In mid-January 2016, Aon and MSI discussed the proposed Endorsement during a telephone call. (Id. ¶ 68) Sometime prior to the call, Aon independently formed the understanding that the Policy defined the types of windstorms subject to the Revised Windstorm Sublimit by reference to certain wind zones that were defined elsewhere in the Policy. (Id. ¶ 69.) Aon believed the Revised Windstorm Sublimit would only apply to windstorms occurring within the defined zones. (Id. ) Aon conveyed its mistaken understanding to MSI during the January 2016 call, but MSI did not contradict Aon's statement, and Aon did not ask any questions about, or further discuss, MSI's proposed revisions to the Windstorm Sublimit. (Id. ¶ 70.) Although Aon recognized that the Endorsement revised the language of the Windstorm Sublimit, Aon failed to confirm its understanding regarding the types of windstorms subject to the Revised Windstorm Sublimit or to ensure that the new terms were consistent with its understanding. (Id. ¶¶ 73-74.) If the Revised Windstorm Sublimit applied as Aon understood it, the loss resulting from the Tornado would have been fully covered up to the $320 million policy limit. (Id. ¶ 71.)

B. Aon's advice regarding the Endorsement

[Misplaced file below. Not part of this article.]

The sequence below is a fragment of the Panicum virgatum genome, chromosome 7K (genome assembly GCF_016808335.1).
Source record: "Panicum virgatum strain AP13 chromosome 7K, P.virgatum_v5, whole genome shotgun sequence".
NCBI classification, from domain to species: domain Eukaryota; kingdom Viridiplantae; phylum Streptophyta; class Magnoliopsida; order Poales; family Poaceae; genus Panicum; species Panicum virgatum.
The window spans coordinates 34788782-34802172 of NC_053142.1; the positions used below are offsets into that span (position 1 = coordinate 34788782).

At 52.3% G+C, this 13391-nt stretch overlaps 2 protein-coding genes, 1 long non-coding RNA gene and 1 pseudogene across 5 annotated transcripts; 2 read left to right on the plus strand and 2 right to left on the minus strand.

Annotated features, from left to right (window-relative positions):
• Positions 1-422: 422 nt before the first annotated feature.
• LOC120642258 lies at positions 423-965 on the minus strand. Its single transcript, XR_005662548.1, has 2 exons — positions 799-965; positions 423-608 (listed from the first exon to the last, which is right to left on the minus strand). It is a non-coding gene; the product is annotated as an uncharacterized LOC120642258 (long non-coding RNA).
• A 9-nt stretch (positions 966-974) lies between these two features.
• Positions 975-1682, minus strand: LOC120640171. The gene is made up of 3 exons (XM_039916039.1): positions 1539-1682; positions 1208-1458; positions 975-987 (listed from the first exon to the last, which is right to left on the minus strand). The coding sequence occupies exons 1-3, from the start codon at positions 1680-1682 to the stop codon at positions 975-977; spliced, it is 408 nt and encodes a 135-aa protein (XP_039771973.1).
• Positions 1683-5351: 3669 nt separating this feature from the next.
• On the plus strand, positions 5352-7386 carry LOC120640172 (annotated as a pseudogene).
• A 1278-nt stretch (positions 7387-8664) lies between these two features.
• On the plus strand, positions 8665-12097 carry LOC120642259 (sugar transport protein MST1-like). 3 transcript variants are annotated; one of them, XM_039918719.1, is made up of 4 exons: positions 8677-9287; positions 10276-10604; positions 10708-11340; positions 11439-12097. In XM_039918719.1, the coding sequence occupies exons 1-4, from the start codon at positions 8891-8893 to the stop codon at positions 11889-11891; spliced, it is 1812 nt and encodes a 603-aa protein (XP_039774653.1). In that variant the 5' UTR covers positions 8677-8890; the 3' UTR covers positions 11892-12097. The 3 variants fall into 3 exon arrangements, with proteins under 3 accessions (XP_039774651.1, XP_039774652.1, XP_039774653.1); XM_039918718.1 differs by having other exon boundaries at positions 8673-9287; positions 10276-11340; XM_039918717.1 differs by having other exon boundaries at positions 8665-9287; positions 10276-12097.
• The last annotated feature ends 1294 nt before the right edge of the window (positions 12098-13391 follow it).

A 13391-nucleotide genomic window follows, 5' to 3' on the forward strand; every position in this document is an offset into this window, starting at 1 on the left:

After the call with MSI, Aon conferred with Pilkington and incorrectly advised Pilkington that the Endorsement would only change the values of the Policy limit and sublimits to correct currency valuations. (Id. ¶¶ 75, 77.) Aon advised Pilkington that the Endorsement's proposed changes were acceptable and recommended Pilkington agree to it. (Id. ¶ 78.) Aon, however, failed to notify Pilkington that the Endorsement revised the wording of the Windstorm Sublimit and failed to advise Pilkington that the Endorsement would reduce coverage for certain types of windstorms. (Id. ¶ 79.)

Relying on Aon's advice and guidance, Pilkington consented to the Endorsement, and on January 19, 2016, Aon transmitted Pilkington's authorization to MSI. (Id. ¶¶ 64, 75, 81.) The Endorsement became part of the 2015-2016 Policy. (Id. ¶ 64.) In its transmission, Aon notified MSI that Pilkington's consent was based on "the property limit presentation" MSI provided "and the assurance no other terms and conditions other than valuation were included in the [E]ndorsement." (Id. ¶ 65.) Pilkington believes that the "property limit presentation" Aon referenced is the same document as the "comparison of major items" attachment MSI provided in its November 2015 email, which did not indicate that any change was proposed with respect to the Windstorm Sublimit. (Id. ¶¶ 59, 65.) The Policy premium was not reduced as a result of the Endorsement. (Id. ¶ 64.)

In late-March 2016, Aon prepared...